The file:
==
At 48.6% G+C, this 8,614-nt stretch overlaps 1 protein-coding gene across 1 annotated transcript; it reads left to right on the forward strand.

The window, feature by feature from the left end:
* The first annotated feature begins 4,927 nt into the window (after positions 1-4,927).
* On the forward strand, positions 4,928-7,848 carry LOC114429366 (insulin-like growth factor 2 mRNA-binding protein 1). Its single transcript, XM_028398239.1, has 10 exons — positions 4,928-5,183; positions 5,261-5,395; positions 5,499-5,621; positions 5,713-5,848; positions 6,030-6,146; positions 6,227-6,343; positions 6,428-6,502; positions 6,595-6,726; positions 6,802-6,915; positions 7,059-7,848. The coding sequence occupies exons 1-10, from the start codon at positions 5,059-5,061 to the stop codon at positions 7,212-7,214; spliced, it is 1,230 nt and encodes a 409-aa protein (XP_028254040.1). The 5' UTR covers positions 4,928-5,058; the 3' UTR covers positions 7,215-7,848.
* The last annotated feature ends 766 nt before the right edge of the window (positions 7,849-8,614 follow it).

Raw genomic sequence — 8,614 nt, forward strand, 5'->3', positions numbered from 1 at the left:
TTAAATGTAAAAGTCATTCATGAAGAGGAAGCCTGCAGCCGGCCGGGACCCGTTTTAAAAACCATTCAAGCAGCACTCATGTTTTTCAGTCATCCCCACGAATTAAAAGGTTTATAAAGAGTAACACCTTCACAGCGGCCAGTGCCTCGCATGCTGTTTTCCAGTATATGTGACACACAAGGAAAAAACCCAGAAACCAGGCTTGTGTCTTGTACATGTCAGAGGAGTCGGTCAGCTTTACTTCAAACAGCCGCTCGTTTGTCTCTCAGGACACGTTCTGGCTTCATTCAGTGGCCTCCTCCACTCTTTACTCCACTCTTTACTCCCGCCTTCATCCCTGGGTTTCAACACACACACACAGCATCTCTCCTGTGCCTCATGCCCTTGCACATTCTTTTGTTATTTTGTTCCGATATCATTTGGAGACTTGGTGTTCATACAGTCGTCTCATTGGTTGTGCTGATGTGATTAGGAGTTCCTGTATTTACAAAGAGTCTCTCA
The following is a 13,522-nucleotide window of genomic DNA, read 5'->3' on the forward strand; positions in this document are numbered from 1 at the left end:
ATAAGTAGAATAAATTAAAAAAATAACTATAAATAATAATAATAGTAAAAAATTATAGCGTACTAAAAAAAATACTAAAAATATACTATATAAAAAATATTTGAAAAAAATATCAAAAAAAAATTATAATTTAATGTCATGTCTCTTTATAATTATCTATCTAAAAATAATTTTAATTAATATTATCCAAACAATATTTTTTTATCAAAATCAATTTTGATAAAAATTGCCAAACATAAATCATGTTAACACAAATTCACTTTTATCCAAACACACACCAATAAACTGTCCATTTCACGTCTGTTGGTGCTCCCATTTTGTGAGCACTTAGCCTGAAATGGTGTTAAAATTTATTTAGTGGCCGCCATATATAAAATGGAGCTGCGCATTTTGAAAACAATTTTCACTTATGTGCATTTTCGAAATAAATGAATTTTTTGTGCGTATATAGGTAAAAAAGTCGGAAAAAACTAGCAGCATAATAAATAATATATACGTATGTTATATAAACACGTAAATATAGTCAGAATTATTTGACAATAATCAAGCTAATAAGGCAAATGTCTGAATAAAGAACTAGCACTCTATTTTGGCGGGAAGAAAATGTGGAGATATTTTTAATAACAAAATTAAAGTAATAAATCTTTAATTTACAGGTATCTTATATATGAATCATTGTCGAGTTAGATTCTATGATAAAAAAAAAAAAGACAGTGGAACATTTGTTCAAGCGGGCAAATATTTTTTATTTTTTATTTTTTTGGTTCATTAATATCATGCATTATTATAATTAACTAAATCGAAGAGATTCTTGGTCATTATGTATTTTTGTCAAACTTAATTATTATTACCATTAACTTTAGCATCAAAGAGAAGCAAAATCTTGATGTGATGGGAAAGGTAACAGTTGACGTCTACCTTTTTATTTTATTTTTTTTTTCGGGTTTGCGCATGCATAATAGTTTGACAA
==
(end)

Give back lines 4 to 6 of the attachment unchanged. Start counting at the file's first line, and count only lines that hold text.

* On the forward strand, positions 4,928-7,848 carry LOC114429366 (insulin-like growth factor 2 mRNA-binding protein 1). Its single transcript, XM_028398239.1, has 10 exons — positions 4,928-5,183; positions 5,261-5,395; positions 5,499-5,621; positions 5,713-5,848; positions 6,030-6,146; positions 6,227-6,343; positions 6,428-6,502; positions 6,595-6,726; positions 6,802-6,915; positions 7,059-7,848. The coding sequence occupies exons 1-10, from the start codon at positions 5,059-5,061 to the stop codon at positions 7,212-7,214; spliced, it is 1,230 nt and encodes a 409-aa protein (XP_028254040.1). The 5' UTR covers positions 4,928-5,058; the 3' UTR covers positions 7,215-7,848.
* The last annotated feature ends 766 nt before the right edge of the window (positions 7,849-8,614 follow it).

Raw genomic sequence — 8,614 nt, forward strand, 5'->3', positions numbered from 1 at the left: